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TRON: Legacy Review


RATING:
(2.5 STARS)

TRON: Legacy is a film essentially devoid of any surprises. Anyone who has seen the original TRON will likely go in expecting something great-looking, great-sounding, and incredibly goofy. And that’s precisely what this film is. The plot is laughable, but there is some fun to be had. The visual effects, however, are the reason to see this film. Accompanied by the blaring electronic sounds of Daft Punk’s great score, they arguably make the film worth the price of admission, even if the storyline isn’t up to snuff.

Twenty years after the events of the first film, we meet Sam Flynn (Garrett Hedlund), orphaned son of Kevin Flynn (Jeff Bridges), who disappeared shortly after becoming CEO of Encom and creating the Grid, a place that’s like cyberspace brought to life, where users and programs can interact with one another. Everyone, including Sam, has pretty much assumed Kevin is dead, until one night when Kevin’s former partner, Alan (Bruce Boxleitner), informs Sam of a page he received from Kevin. Sam goes to the old arcade to investigate, and he is accidently transported to the Grid, where his father has become a reclusive, Jedi-like figure, and his electronic alter ego, Clu (also Bridges), has taken to ruling the Grid with an iron fist. With the help of his father’s protégé, Quorra (Olivia Wilde), Sam has to discover how to get home and, more importantly, make sure Clu doesn’t find out how.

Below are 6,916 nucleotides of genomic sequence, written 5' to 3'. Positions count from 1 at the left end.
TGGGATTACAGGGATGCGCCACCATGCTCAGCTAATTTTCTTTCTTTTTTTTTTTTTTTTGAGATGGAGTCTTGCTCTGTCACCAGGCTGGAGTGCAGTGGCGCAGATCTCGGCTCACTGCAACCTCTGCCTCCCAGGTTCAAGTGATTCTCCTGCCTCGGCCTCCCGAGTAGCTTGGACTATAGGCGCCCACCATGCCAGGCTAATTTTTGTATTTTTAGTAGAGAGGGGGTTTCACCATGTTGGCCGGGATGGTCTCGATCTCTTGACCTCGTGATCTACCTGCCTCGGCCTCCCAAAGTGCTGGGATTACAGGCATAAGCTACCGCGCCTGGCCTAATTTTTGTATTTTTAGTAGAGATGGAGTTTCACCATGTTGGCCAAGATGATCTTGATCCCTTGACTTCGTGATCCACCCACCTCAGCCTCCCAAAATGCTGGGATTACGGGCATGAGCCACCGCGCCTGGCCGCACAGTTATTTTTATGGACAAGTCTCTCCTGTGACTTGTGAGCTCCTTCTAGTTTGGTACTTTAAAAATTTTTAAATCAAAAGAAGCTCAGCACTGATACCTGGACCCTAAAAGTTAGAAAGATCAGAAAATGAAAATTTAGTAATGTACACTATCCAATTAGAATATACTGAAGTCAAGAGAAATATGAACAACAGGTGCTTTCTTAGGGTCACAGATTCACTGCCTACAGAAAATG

I understand why Disney felt TRON was a film worthy of a sequel at this time. It might seem odd, since the original came out over 25 years ago and is nothing more than a cult film at this point, but the advancements in special effects over the years mean the time has come for another shot at creating this virtual world. It’s a lot darker than it was in 1982, but it’s also a lot more expansive and full of more complex imagery than the original.

The sound is also just fantastic. Daft Punk’s much-hyped score—which is, at times, reminiscent of Hans Zimmer’s incredible Inception score—is very electronic. It does a great job at getting the blood pumping during the film’s action sequences—the best of which is an upgrade of the original’s memorable “games” sequence. Everything about this sequence—the disc battle, the thrilling bike chase, and the ultimate introduction of Clu and reunion between Sam and Kevin—represents the film’s best and most engaging material.

Ultimately, however, the film settles in a very so-what fashion. Like the original, TRON: Legacy only loses momentum as it goes on, until it finally reaches a long-overdue, almost laughable conclusion. The dialogue is often clunky, and there’s one scene, featuring an extended cameo by Michael Sheen, that’s nails-on-a-chalkboard awful. For those of you who haven’t seen it yet, be sure to take a bathroom break when you see Sheen for the first time. His presence is just excruciating.

The film’s acting is mostly unmemorable. Garrett Hedlund is charismatic enough, but he doesn’t really bring anything special to the role of Sam. Olivia Wilde looks great in tight clothes, but her character is a little on the annoying side. Jeff Bridges unsurprisingly gives the film’s best performance, though his computer-enhanced work as Clu is a bit over-the-top. As Kevin, however, he has all the energy of his 1982 self combined with the weariness of a man trapped for over 20 years.

It’s hard to say I was disappointed by TRON: Legacy as, like I said, it’s pretty much exactly what I thought it would be. However, I did hope to give it a solid recommendation, and I’m just not sure I want to do that. I whole-heartedly recommend the soundtrack, and I think those in the mood for some mindless fun will be satisfied. But anyone who, like me, prefers an engaging storyline to a hollow piece of eye candy will likely find themselves a little underwhelmed by TRON: Legacy.

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